In addition to informing the client of your process, it also sets clear guidelines for the client to follow if he decides to work with you. It also communicates what you expect of a client with whom you work, which can prevent misunderstandings and miscommunications down the road.
This one is pretty self explanatory. Give the client a timeframe that you a comfortable with sticking to.
And then finish ahead of schedule!!
Business Proposal Pricing
Here’s where you get to tell the client how much they’ll need to pay for the privilege of having you work for them.
You should ideally try to give the client 3 pricing options, each one providing more services. Research shows that doing this has both practical and psychological benefits — and makes it easier for the client to accept an option. To read an in-depth analysis of this pricing strategy, click here.
Consulting guru Alan Weiss teaches to never frame your pricing as a “yes” or “no” choice; instead, present your clients with a choice of “yes’s.”
In other words, don’t force your client into choosing between YES and NO. Give them the opportunity to choose between YES, YES, YES or NO.
Everyone loves having choices. You walk into a clothing store and there are a dozen different kinds of jeans or shirts. You aren’t just presented with one style to take or leave.
You want to have options. It makes you feel like YOU are in control of your destiny, instead of the person selling to you.
Consulting company McKinsey has compiled statistics over the years that show how providing “different flavors of the same thing” can improve your firm’s chances of selling in a solution by at least 30%.
How do you create pricing options?
The simplest way is to first decide on the service that you’d ideally like to provide and that you believe to be optimal for the client. Make that option 2.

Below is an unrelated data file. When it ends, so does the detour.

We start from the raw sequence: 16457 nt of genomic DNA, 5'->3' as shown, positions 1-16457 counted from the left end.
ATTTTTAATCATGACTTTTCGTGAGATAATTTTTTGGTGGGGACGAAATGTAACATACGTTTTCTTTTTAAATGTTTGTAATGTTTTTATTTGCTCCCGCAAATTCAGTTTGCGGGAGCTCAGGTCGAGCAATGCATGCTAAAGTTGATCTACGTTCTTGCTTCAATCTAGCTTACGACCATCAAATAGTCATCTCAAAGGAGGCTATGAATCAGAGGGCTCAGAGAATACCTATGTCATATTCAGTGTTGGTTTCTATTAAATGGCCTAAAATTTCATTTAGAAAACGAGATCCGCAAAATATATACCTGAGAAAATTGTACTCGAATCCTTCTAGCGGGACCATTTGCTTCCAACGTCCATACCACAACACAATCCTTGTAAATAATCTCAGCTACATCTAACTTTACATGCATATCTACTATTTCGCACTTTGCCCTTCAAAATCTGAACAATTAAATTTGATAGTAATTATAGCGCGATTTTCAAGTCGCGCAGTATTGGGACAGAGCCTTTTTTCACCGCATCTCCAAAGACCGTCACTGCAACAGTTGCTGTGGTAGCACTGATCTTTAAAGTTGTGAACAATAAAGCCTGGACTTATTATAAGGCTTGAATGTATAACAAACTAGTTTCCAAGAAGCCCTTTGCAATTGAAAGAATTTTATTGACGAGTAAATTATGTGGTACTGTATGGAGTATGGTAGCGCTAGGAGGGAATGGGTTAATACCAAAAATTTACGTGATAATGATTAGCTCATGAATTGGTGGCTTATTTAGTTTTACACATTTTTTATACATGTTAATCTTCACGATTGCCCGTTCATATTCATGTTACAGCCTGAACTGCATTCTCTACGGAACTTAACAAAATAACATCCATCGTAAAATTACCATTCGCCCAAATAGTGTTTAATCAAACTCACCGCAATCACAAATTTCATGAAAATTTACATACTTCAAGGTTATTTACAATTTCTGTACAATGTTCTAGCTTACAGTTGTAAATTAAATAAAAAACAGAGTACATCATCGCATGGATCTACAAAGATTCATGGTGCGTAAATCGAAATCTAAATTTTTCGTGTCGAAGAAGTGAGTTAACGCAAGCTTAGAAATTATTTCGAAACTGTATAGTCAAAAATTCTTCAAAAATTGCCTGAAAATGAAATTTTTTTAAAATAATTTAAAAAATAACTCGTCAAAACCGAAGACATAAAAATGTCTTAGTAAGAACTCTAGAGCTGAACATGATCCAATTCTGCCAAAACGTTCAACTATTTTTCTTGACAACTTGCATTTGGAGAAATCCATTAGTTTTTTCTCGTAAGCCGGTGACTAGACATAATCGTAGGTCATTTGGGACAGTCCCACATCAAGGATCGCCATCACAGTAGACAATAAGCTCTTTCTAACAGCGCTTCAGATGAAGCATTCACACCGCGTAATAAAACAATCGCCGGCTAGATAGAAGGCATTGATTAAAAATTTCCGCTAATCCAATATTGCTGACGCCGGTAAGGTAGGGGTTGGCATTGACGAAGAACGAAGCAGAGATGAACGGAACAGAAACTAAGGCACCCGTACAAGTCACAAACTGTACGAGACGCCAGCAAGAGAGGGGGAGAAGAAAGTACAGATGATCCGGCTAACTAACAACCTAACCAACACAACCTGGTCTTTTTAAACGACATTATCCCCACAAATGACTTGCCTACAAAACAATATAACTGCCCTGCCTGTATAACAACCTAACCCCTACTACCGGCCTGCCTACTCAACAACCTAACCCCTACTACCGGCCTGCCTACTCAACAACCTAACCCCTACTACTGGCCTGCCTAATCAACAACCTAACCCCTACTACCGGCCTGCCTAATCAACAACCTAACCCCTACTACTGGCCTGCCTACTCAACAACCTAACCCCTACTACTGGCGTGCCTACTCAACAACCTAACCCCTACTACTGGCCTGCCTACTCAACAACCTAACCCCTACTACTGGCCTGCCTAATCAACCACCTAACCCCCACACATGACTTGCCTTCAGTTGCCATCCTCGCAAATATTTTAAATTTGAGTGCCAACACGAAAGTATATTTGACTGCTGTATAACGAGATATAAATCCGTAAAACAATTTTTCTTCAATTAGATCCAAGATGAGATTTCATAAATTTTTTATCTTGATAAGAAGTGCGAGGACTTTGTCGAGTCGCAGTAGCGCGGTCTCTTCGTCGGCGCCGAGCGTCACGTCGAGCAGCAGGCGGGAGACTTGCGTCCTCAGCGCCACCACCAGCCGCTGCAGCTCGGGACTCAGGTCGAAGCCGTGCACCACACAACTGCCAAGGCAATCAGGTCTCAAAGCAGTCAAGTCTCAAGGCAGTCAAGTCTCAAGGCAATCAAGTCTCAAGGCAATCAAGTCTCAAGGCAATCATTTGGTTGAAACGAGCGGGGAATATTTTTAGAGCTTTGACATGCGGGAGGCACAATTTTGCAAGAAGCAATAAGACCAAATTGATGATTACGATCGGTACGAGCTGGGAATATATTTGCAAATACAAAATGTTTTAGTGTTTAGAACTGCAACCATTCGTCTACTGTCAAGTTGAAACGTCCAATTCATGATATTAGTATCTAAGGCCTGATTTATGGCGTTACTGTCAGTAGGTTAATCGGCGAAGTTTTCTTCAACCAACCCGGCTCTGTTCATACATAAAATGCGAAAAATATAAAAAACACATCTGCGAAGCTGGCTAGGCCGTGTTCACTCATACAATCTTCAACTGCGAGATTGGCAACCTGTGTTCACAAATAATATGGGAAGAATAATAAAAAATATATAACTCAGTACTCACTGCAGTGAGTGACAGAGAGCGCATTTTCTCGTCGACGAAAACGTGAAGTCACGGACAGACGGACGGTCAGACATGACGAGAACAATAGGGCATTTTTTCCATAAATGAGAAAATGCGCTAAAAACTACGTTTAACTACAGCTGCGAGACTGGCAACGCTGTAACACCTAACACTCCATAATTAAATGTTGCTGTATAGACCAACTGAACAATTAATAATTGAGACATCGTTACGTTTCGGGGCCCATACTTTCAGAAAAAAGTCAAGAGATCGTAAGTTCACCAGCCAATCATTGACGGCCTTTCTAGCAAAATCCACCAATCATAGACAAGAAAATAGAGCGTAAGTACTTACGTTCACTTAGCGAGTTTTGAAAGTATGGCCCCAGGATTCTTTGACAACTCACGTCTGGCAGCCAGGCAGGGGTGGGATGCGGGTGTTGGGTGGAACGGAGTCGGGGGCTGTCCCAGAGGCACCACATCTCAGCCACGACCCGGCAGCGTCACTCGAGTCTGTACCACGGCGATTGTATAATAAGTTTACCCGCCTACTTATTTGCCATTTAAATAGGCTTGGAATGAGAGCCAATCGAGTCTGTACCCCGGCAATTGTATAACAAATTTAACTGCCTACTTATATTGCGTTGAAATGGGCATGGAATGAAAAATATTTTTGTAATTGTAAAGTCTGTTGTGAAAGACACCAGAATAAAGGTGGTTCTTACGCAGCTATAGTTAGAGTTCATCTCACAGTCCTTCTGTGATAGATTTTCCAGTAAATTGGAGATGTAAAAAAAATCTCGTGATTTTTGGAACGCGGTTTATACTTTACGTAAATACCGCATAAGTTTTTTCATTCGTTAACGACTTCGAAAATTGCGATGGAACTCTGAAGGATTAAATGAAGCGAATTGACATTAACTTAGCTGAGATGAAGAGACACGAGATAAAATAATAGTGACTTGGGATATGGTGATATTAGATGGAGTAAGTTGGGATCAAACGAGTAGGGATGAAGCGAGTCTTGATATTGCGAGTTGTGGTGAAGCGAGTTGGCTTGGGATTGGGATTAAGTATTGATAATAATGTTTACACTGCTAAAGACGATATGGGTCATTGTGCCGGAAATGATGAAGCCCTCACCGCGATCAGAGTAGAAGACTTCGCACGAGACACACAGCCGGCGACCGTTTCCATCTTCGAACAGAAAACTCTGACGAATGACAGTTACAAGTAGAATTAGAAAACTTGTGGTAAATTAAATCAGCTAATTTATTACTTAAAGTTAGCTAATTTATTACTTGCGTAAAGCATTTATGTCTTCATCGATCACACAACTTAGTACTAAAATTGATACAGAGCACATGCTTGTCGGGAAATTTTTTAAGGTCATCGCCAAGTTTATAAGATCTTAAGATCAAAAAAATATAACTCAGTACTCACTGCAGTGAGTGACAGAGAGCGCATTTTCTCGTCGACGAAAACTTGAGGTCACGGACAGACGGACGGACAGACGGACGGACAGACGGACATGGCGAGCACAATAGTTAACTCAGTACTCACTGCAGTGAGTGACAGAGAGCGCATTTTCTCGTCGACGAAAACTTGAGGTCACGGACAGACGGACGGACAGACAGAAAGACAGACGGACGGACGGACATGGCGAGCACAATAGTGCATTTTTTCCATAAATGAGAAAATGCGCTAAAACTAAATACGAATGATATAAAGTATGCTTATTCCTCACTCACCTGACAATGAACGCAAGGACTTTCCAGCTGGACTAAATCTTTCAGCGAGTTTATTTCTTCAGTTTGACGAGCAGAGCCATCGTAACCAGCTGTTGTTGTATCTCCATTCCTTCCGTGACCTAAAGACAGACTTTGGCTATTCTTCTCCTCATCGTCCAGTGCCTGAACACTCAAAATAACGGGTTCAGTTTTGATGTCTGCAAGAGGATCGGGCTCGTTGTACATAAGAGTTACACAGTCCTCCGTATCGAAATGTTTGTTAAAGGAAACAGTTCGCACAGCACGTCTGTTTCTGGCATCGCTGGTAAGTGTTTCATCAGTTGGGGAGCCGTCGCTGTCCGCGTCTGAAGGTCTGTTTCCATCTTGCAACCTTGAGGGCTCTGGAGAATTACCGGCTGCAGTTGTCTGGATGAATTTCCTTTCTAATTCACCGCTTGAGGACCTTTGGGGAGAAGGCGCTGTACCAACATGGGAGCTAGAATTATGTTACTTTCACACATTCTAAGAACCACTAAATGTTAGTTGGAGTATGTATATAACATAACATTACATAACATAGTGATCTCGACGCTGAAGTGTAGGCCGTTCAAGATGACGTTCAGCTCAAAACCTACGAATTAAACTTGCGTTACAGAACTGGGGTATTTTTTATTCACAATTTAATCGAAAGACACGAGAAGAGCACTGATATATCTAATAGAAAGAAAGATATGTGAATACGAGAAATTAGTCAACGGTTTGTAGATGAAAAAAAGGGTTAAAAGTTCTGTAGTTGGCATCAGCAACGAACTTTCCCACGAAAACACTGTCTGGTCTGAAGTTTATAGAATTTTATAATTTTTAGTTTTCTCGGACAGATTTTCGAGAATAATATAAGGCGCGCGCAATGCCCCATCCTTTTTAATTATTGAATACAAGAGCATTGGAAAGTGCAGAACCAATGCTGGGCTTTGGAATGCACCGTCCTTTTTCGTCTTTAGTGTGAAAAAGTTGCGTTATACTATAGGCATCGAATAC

Then strip off some of the features of option 2 until you have the barest bones version, which is the minimum service level that you are willing to provide. That’s option 1.
Finally, add extra features onto option 2 to come up with your dream plan, which you would LOVE to provide your client — and you’ve got option 3.
The statistics say that your client is most likely to choose the middle option — #2 — in which case you’ve succeeded and gotten exactly what you hoped for.
The existence of option 3 makes option 2 look cheaper, so the client feels he’s getting a better deal. At the same time, the existence of option 1 makes the client feel like he’s getting more value (which he is) by choosing option 2.
Here’s an example from website design and development:
When a client asks you to build a website for him, he looks at the project as a single entity with one deliverable.
But you know that building a website contains many different components including strategy, structure, design, development, content, seo, special features, optimization, launch, training and support.
What you need to do is break out these component and then combine them into your 3 options.
The first, and cheapest, option would contain just a website without any content or seo services. Even though you know that you could add tremendous value by providing the client with content and seo services, in the event that the client either doesn’t have the budget for or simply doesn’t grasp the importance of these vital services, you still have the opportunity to get the business with your option 1 pricing plan.
Your second option is going to include content and SEO, and possible other elements that you deem relevant. You’ll price this option at the number you ideally expect to make for this kind of project.